Did you know that April is Earth Month? While you should be good to the planet every day, this month you should be extra good. Maybe buy it a nice pair of socks or something. Compliment it on its majestic mountains. Or, you could compete to see who can be the best at being nice to the planet, like we’re doing here at Promega with our Green Go Challenge.
The science world is a-twitter with excitement lately, following the recent arrival of the New Horizons spacecraft at 2014 MU69, dubbed “Ultima Thule” by popular vote. The name means “beyond the borders of the known world”, signifying Ultima Thule’s status as the most distant object ever visited by Earthly spacecraft. Ultima Thule is a dark reddish rock in the Kuiper belt, a contact binary formed by two smaller rocks coming together in what was presumably a gentle fashion.
Reaching this space snowman 6.5 billion kilometers away from Earth took brains, dedication, ingenuity and the help of an unnamed Argentinian man and his daughter.
To successfully intercept Ultima Thule, the New Horizons mission team needed to answer some questions, such as “What trajectory is Ultima Thule on?” and “Is there any space debris around Ultima Thule that will destroy our spacecraft?” Being so small (~30km diameter at its widest point), observing Ultima Thule directly from this far away would be too difficult, so the team relied on data gathered during stellar occultations, i.e., when Ultima Thule passed in front of a star.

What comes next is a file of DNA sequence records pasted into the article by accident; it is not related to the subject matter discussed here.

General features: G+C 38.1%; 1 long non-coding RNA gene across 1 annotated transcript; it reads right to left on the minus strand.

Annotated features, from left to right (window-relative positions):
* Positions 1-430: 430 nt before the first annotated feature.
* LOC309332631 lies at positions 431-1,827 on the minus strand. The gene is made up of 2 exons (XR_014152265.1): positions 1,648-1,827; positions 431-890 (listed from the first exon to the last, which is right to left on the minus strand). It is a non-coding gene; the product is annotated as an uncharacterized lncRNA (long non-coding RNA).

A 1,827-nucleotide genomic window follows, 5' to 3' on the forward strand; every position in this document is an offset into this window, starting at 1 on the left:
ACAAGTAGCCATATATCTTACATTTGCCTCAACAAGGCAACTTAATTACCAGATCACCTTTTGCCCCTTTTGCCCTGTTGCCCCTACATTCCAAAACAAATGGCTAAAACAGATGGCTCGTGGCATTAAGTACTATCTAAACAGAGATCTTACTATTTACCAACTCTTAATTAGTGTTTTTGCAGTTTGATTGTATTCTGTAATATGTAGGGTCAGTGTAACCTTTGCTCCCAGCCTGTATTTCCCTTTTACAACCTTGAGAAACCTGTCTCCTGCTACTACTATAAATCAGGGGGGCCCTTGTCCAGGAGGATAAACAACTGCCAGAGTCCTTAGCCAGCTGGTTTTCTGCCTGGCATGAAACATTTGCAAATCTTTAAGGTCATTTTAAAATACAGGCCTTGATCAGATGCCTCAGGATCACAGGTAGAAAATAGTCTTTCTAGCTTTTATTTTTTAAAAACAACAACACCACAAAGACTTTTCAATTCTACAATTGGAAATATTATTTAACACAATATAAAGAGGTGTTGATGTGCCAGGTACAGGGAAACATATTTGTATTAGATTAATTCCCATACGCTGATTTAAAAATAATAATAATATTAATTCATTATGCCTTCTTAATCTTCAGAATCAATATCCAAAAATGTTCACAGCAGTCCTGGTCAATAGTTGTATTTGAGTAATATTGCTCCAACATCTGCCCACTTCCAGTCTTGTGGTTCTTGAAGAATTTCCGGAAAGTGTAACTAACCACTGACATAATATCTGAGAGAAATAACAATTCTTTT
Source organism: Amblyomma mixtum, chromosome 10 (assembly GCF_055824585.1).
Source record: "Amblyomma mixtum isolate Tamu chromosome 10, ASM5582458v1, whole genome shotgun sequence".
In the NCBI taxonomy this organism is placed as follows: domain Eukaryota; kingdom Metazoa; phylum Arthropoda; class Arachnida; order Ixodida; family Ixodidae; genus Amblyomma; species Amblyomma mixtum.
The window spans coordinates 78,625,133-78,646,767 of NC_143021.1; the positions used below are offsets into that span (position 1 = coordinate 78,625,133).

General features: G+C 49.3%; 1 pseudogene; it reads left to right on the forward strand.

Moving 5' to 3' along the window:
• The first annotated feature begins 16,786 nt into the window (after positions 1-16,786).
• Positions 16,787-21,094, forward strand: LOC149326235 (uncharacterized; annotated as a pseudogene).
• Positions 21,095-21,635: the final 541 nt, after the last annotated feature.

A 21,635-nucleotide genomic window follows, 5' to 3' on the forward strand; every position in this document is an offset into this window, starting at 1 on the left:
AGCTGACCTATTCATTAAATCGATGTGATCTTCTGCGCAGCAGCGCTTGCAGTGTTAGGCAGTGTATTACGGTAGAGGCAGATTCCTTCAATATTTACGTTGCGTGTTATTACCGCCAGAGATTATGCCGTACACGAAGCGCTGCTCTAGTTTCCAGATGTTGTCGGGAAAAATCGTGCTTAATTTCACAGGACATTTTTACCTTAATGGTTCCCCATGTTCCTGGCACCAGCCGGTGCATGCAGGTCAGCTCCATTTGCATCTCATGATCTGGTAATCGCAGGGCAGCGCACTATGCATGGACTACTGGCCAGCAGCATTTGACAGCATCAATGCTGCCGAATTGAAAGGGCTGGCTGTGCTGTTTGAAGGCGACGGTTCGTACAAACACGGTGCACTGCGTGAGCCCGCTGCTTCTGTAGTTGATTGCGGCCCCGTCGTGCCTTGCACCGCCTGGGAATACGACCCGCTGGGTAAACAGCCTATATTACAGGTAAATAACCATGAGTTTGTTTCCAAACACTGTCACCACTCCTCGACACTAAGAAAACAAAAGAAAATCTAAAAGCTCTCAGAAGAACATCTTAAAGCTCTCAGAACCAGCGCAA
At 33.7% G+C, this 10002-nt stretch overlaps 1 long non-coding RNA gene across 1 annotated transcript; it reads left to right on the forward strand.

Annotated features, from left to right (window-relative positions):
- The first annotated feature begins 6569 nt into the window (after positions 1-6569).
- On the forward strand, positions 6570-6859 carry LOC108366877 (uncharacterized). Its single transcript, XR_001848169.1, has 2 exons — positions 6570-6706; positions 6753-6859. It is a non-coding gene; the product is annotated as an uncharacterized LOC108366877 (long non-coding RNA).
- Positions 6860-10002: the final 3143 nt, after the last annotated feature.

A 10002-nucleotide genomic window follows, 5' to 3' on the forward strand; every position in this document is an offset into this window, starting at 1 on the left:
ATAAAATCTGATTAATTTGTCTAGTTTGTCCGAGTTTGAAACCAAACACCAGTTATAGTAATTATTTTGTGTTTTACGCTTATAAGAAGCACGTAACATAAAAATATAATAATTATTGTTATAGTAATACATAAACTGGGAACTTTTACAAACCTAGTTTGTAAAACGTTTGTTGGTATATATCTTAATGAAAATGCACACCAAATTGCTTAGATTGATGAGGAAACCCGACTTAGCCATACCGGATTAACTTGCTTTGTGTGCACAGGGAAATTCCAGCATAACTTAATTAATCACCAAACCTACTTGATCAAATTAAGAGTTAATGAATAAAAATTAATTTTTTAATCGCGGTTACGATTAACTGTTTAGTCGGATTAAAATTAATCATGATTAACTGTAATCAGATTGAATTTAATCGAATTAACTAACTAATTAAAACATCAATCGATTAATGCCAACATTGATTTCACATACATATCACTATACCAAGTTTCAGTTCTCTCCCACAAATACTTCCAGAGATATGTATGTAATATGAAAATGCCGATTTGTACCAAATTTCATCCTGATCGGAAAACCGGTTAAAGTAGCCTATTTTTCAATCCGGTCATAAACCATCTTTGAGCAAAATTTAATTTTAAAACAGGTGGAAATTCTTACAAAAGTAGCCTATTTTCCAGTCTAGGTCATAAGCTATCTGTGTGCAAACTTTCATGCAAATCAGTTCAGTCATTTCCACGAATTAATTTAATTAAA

One of these occultations occurred on July 17, 2017, in the Patagonia region of Argentina. The team had already struck out twice in trying to observe Ultima Thule passing over a star: once in South Africa, and again using the airborne telescope SOFIA over the Pacific Ocean, so tension was already running high.
On this particular night, it happened to be very windy where the observation team was, which is bad news when you’re trying to hold steady focus on a tiny object that’s really far away. The team found themselves needing help to shield the telescopes they had brought with them from wind vibrations, and get the data from the star “without it jiggling around all over the place”, as planetary scientist Anne Verbiscer puts it.
Where does one find volunteers for an astronomical observation? Well, apparently even in Argentina NASA is known and loved, and help can be found just by walking into the community. “If you just started out with ‘We’re from NASA,’ people started coming out of the woodwork,” said Dr. Verbiscer. And that is how one Argentinian man and his daughter ended up spending their evening blocking the wind from a telescope using a truck, a tarp and some plywood, allowing the NASA folks to collect the data they needed to send New Horizons to Ultima Thule.
Want to learn more about the search for Ultima Thule? Check out the episode of NOVA that inspired this blog!
2018 has been designated “The Year of the Bird”, and beginning today, Friday, February 16, 2018, bird lovers around the world will grab their binoculars, fill their bird feeders, update their eBird app, and look toward the skies. The 21st Annual Great Backyard Bird Count, one of the largest and longest running citizen science projects, begins today, and you can be part of this grand event of data collection.
All it takes is a mobile device (or computer) to log your results, an account at gbbc.birdcount.org , and 15 minutes of your time during the four-day event.
Can’t tell a red-tailed hawk from a red-winged black bird? That’s okay. The GBBC web site provides a handy online bird guide. The web site also provides a guide for tricky bird IDs, including: Which Red Finch is it, Identifying Some Common Sparrows, and Identifying Doves.